The Internal Revenue Service is updating its Frequently Asked Questions to reflect changes on two fronts important to a lot of taxpayers.
The changes, in the form of revamped and increased guidance, are focused on the unemployment compensation exclusion for 2020, and the Recovery Rebate Credit for 2020.
Unemployment Compensation Exclusion
The American Rescue Plan made the unemployment compensation exclusion possible for 2020 filers. When a taxpayer’s account is corrected for the exclusion, the agency will mail a notice to the taxpayer, notifying them of the correction.
While the unemployment compensation exclusion, as explained in the IRS Fact Sheet 2022-01, is worth up to $10,200 for eligible taxpayers – or up to $10,200 for each spouse if married filing jointly – it doesn’t necessarily mean a taxpayer will receive that amount as a refund.
The exclusion allows qualified taxpayers to remove that amount from their taxable income, and so lower their tax liability for 2020. The exclusion could mean a refund to those taxpayers who have overpaid their unemployment compensation taxes, but it may not equal the maximum exclusion amount.
If the exclusion adjustment leads to a refund, the IRS says it will reach the taxpayer in one of two ways.
If the taxpayer’s bank account information is on file with the IRS, they’ll send the refund by direct deposit into the account. If the account isn’t on file, the taxpayer will instead receive a check by mail.
One important update to the FAQs lets taxpayers know that if they owe money to state or local governments, those debts could be repaid out of any refund they get in the unemployment compensation exclusion.
These debts can include past-due federal tax, state income tax, state unemployment compensation debts, child support, spousal support, or certain federal non-tax debts, such as student loans.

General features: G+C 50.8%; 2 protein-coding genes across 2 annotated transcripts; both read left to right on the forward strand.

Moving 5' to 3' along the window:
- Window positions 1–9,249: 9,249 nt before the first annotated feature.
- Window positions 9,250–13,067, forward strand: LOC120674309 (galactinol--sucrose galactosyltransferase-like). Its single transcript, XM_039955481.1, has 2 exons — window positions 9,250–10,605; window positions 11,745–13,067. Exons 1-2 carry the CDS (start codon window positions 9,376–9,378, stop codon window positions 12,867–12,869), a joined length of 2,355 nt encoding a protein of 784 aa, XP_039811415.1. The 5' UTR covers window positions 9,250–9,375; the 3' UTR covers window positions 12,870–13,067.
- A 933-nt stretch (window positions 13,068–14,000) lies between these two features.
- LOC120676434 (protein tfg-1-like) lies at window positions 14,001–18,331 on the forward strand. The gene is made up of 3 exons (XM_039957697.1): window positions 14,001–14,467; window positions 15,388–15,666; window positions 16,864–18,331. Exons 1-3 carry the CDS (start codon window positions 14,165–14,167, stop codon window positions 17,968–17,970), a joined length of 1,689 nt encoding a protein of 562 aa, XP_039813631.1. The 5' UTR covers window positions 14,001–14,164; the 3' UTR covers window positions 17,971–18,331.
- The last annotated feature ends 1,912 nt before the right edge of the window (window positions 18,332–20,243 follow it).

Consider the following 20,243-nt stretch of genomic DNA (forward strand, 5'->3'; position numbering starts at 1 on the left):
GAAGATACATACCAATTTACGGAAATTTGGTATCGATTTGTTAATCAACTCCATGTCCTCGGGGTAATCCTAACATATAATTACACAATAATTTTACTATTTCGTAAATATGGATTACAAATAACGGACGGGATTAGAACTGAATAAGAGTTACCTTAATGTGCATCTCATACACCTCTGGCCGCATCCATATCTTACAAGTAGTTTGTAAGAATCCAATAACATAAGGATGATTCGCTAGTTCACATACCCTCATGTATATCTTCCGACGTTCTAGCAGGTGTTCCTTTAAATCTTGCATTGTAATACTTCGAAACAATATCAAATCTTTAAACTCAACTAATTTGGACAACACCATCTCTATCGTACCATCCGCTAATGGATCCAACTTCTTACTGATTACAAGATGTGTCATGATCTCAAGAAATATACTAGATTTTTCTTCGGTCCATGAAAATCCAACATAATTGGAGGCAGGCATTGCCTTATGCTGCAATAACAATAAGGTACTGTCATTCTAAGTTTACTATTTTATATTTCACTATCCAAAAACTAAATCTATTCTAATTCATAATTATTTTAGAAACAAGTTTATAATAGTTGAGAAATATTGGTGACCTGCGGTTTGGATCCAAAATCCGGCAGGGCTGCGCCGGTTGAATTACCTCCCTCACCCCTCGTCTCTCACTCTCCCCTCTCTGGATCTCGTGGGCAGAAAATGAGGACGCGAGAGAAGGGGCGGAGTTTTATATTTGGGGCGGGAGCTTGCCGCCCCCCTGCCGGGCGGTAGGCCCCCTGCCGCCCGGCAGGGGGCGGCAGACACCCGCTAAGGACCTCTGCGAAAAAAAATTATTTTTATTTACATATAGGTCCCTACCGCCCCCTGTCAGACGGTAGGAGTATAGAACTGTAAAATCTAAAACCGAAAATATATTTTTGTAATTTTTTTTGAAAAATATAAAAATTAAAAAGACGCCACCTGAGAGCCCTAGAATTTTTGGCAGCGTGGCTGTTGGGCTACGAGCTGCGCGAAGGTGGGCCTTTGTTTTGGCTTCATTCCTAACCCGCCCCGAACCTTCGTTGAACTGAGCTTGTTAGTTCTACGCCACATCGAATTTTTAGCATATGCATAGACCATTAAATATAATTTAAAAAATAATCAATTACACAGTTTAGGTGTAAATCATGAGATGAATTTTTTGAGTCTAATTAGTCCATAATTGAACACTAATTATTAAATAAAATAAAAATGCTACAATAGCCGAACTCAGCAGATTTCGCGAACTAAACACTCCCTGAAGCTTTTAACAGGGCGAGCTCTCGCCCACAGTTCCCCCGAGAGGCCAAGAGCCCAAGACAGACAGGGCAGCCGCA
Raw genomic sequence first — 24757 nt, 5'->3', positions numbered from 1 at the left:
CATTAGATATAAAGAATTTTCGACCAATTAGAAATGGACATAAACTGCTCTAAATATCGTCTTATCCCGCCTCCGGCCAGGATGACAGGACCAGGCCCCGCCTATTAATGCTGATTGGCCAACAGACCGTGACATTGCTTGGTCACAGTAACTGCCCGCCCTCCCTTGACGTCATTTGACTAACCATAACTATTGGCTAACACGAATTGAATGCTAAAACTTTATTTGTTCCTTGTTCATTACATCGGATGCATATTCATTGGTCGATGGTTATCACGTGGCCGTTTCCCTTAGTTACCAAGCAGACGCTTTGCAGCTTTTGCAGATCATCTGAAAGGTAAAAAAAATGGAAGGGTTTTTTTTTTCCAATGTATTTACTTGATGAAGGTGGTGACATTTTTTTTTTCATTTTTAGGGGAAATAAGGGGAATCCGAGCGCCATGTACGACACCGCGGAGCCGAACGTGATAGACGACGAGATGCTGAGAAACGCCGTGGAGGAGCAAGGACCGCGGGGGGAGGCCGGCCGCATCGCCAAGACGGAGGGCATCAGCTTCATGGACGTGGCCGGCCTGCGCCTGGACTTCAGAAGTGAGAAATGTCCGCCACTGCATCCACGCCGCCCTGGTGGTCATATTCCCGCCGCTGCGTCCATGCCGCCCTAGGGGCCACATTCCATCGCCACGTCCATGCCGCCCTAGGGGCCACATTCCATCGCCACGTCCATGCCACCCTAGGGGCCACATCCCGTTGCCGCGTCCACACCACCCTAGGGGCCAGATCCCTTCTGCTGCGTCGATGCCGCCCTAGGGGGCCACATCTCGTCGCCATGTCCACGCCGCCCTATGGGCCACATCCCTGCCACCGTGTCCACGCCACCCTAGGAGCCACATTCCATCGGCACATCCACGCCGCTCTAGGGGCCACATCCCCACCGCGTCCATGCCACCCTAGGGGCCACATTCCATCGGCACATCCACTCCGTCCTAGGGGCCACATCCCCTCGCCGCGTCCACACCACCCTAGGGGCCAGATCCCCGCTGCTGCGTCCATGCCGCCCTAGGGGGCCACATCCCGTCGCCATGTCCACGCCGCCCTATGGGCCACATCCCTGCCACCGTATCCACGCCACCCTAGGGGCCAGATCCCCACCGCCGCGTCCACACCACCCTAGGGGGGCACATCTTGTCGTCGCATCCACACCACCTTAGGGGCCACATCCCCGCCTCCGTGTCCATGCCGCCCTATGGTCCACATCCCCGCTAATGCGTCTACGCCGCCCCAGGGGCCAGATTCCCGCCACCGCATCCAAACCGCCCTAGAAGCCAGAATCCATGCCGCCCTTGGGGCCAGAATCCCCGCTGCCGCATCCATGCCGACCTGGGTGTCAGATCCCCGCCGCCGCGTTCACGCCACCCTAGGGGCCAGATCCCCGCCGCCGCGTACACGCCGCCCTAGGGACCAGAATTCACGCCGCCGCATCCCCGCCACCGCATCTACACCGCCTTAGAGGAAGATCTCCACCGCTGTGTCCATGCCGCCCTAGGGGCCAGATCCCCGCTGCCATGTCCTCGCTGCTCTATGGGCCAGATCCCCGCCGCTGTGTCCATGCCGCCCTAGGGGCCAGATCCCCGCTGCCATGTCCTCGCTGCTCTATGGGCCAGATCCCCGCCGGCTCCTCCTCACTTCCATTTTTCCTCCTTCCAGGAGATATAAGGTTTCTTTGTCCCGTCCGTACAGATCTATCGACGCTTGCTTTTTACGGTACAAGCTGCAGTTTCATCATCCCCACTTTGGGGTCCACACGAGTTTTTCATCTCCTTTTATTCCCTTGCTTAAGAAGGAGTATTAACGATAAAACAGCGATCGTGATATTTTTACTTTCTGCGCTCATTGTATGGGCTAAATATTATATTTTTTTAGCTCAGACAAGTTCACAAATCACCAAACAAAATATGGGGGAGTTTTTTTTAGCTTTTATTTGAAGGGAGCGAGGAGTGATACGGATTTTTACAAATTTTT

Taxpayers whose refunds go to pay such debts, called offsets, will get a notice from the IRS alerting them to the payments.
Recovery Rebate Credit
The second area to get the update treatment covers the payment of the Recovery Rebate Credit, and focuses on finding and using the first two Economic Impact Payment (EIP) amounts to calculate the credit for 2020.
Taxpayers who got the full amount of the Economic Impact Payments don’t need to claim the Recovery Rebate Credit on their 2020 tax return. A taxpayer got the full EIP if:
- The first Economic Impact Payment was $1,200 ($2,400 if married filing jointly) plus $500 for each qualifying child they had in 2020; and
- The second Economic Impact Payment was $600 ($1,200 if married filing jointly) plus $600 for each qualifying child they had in 2020.
A worksheet included in the 2020 Form 1040 and Form 1040-SR instructions can help taxpayers figure their eligibility.
The IRS says the first place to start to find if a taxpayer received both EIPs is to log into their online account with the IRS.
If a taxpayer qualified for an Economic Impact Payment and did not receive it, they can request a payment trace from the IRS. The agency stresses though, taxpayers should request a trace if their online account shows a first or second EIP was issued to them and they did not receive it.
Traces can’t be used to determine if a taxpayer was eligible for a payment, or to confirm the amount of payment the taxpayer should have gotten.
The IRS says generally taxpayers will hear back from them in about six weeks after they get the request for a trace. However, limited staffing may create delays. They also remind taxpayers NOT to file Form 3911 if they’ve already requested a trace by telephone.
For more on the updated FAQs on the Recovery Rebate Credit, check out IRS Fact Sheet 2022-02.
Sources: “2020 Unemployment Compensation Exclusion FAQs — Topic G: Receiving a Refund, Letter, or Notice“; “Recovery Rebate Credit — Topic F: Finding the First and Second Economic Impact Payment Amounts to Calculate the 2020 Recovery Rebate Credit“